Pioneering composer Stockhausen dies

BERLIN (Reuters) - German composer Karlheinz Stockhausen, one of the world’s most influential 20th century composers and a pioneer of electronic music, has died aged 79.

German broadcaster WDR, with whom Stockhausen worked closely for more than two decades, said in a statement he had died on Wednesday after a short illness at his home near Cologne in western Germany.

Best known for experiments with electronic music in the 1960s and 70s, Stockhausen, who composed more than 300 individual works, also had a significant impact on avant-garde and classical music.

The Beatles paid tribute to Stockhausen by putting him along with other icons on the cover of “Sergeant Pepper’s Lonely Hearts Club Band”. Miles Davis and more recently Bjork have cited him as a musical influence.

“Any sound can become music if it is related to other sounds ... every sound is precious and can become beautiful if I put it at the right place, at the right moment,” he once said in an interview. He also said he loved silence.

Stockhausen came under fire for comments about the September 11 attacks on the United States. He was quoted as saying the strikes were “the greatest work of art imaginable”.

“Minds achieving something in an act that we couldn’t even dream of in music, people rehearsing like mad for 10 years, preparing fanatically for a concert and then dying, just imagine what happened there,” he was quoted as saying. He later said he meant that only the devil could have orchestrated the attacks.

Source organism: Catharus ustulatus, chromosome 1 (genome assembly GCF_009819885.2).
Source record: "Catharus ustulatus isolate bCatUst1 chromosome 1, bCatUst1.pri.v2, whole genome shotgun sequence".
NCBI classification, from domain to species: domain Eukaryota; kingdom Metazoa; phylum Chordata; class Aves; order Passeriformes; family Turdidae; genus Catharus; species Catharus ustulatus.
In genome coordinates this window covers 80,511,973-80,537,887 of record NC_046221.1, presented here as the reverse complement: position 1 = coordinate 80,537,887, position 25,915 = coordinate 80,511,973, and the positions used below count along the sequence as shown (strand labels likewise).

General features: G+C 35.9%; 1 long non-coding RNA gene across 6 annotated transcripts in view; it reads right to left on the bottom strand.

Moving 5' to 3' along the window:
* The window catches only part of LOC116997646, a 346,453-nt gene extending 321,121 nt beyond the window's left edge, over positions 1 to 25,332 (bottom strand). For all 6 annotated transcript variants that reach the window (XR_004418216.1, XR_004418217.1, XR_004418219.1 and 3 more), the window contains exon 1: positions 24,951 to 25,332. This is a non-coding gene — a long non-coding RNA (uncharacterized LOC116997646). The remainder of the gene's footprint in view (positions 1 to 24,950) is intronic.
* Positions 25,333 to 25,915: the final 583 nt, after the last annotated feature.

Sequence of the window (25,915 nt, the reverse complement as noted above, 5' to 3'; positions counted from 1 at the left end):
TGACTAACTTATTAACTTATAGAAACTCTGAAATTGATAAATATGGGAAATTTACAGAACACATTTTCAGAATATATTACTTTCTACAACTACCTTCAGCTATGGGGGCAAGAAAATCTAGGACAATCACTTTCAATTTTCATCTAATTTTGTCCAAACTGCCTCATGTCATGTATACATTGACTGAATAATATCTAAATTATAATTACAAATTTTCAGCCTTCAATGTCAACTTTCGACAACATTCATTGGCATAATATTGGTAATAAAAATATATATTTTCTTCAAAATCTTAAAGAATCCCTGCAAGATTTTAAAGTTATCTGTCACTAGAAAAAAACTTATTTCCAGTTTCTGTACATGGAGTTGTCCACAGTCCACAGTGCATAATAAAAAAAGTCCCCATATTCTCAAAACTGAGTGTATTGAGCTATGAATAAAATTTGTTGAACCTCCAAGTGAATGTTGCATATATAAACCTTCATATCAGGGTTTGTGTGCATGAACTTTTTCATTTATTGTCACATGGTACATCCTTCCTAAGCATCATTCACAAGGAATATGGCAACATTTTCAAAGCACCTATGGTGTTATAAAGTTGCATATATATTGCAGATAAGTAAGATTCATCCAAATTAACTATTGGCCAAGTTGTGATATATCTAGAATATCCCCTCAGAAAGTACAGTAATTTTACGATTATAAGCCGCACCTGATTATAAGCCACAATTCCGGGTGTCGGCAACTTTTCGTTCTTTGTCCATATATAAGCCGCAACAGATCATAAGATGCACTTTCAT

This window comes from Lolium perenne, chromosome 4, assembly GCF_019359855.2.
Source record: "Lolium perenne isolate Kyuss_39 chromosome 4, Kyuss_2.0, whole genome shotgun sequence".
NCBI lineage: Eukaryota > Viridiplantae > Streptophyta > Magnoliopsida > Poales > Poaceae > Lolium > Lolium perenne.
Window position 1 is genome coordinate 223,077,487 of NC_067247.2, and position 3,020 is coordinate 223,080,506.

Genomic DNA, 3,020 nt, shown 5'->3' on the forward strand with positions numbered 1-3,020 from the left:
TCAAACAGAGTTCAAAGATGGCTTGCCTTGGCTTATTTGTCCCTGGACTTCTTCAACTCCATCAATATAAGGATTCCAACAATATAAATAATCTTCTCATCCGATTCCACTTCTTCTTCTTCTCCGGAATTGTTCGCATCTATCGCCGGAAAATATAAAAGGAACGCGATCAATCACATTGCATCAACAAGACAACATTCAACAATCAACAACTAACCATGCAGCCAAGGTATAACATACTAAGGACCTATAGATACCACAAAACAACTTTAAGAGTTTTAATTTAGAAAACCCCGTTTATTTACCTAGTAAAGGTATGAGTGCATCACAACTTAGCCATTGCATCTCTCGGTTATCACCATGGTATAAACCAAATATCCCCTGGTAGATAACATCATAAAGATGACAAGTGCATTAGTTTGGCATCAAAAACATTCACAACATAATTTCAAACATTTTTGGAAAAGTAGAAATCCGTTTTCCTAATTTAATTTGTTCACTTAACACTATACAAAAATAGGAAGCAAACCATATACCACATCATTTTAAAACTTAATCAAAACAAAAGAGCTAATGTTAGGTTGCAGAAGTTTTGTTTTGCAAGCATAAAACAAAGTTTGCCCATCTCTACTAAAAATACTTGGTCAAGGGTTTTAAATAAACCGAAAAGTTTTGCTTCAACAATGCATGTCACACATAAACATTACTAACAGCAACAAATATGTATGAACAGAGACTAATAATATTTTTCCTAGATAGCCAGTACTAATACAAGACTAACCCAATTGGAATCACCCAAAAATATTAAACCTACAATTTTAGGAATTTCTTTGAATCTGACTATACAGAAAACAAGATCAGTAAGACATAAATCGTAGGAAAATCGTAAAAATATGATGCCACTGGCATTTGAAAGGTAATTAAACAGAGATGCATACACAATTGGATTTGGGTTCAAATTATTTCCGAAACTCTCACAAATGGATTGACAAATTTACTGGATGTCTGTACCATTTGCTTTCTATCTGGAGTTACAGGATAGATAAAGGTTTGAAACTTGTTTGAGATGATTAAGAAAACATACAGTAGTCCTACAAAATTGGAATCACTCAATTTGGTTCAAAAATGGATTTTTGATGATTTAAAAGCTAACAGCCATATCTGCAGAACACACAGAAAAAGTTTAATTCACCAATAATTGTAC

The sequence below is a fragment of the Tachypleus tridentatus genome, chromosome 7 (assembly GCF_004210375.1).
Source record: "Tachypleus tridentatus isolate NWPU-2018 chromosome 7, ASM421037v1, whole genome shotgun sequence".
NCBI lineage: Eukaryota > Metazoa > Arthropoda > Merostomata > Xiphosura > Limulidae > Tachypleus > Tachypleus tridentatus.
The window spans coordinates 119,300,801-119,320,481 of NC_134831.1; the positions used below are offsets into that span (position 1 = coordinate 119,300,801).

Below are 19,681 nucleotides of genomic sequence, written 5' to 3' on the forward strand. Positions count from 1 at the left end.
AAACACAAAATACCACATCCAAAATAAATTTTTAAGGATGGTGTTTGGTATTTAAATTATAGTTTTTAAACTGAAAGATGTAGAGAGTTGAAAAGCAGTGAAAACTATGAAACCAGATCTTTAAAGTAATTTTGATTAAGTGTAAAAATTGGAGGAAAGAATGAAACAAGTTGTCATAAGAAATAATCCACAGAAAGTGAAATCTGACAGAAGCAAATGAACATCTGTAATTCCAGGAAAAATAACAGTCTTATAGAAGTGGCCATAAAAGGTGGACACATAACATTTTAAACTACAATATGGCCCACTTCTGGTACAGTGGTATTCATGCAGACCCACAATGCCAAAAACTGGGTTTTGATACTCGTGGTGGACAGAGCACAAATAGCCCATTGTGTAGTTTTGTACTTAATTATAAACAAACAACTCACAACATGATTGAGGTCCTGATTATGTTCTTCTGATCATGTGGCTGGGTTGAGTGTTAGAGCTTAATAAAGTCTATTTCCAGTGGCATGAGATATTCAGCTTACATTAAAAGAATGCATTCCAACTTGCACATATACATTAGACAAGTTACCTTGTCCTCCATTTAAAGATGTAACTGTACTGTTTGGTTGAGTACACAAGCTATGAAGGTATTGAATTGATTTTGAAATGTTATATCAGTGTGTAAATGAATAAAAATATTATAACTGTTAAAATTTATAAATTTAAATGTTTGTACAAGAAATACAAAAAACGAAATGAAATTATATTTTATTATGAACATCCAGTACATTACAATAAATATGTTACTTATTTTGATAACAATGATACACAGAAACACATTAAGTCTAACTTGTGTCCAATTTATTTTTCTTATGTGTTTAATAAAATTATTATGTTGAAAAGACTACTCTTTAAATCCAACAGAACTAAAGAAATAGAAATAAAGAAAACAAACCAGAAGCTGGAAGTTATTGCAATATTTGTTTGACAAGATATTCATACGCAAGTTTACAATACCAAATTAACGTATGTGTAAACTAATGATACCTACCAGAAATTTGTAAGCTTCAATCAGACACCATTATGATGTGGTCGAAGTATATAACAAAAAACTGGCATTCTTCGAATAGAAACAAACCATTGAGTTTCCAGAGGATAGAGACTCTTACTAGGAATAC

Early in his career, Stockhausen dabbled in “musique concrete”, recording everyday sounds, distorting them electronically and joining them together to form a composition.

From works for solo instruments to large-scale events mixing opera, dance and mime, Stockhausen said he aimed to awaken “a completely new consciousness” in listener and performer.

Born on August 22, 1928, in Burg Modrath, a village near Cologne, Stockhausen said he was badly scarred by his experience of World War Two, in which he was a stretcher-bearer.

His father, a schoolmaster, died serving in the German army.

In his 20s Stockhausen flirted with jazz, playing the piano to support himself through the Cologne Music School, where he gained a teaching certificate in 1951.

He had already begun to compose, and moved to Paris to study under composers Darius Milhaud and Olivier Messiaen.

His experiments with electronic music took off at the newly-founded West German Radio (WDR) Studio for New Music in Cologne, where he worked from 1953, later becoming its artistic director.

“With Karlheinz Stockhausen we have lost an extraordinary artist and avant-garde musician of international status,” said Monika Piel, artistic director of WDR.

“Many composing principles which Stockhausen developed were ground-breaking and moulded a style for future generations.”

Daniel Barenboim, after conducting a performance of Wagner in Milan on Friday, called Stockhausen “one of those composers that will I think always have an important place in the history of music”.

He added: “He is someone who will have influence on the future evolution of music.”

Stockhausen found his own ways of assembling sounds to form a composition, developing the ideas of an earlier generation of European composers, like Schoenberg, who composed around a series of sounds instead of developing and repeating a theme.

In early works Stockhausen explored not melody, but the quality and relation of one sound to another.

In a mix of solo and ensemble music, electronic and concrete techniques together with mime, a key work “Licht” was premiered at Milan’s La Scala opera house in 1981, marking Stockhausen’s increasing stature in conventional classical circles.

The composer was married twice and had six children. He will be buried in a forest cemetery in the town of Kuerten, near Cologne, said German media, quoting the Stockhausen Foundation.

Reporting by Madeline Chambers; editing by Andrew Roche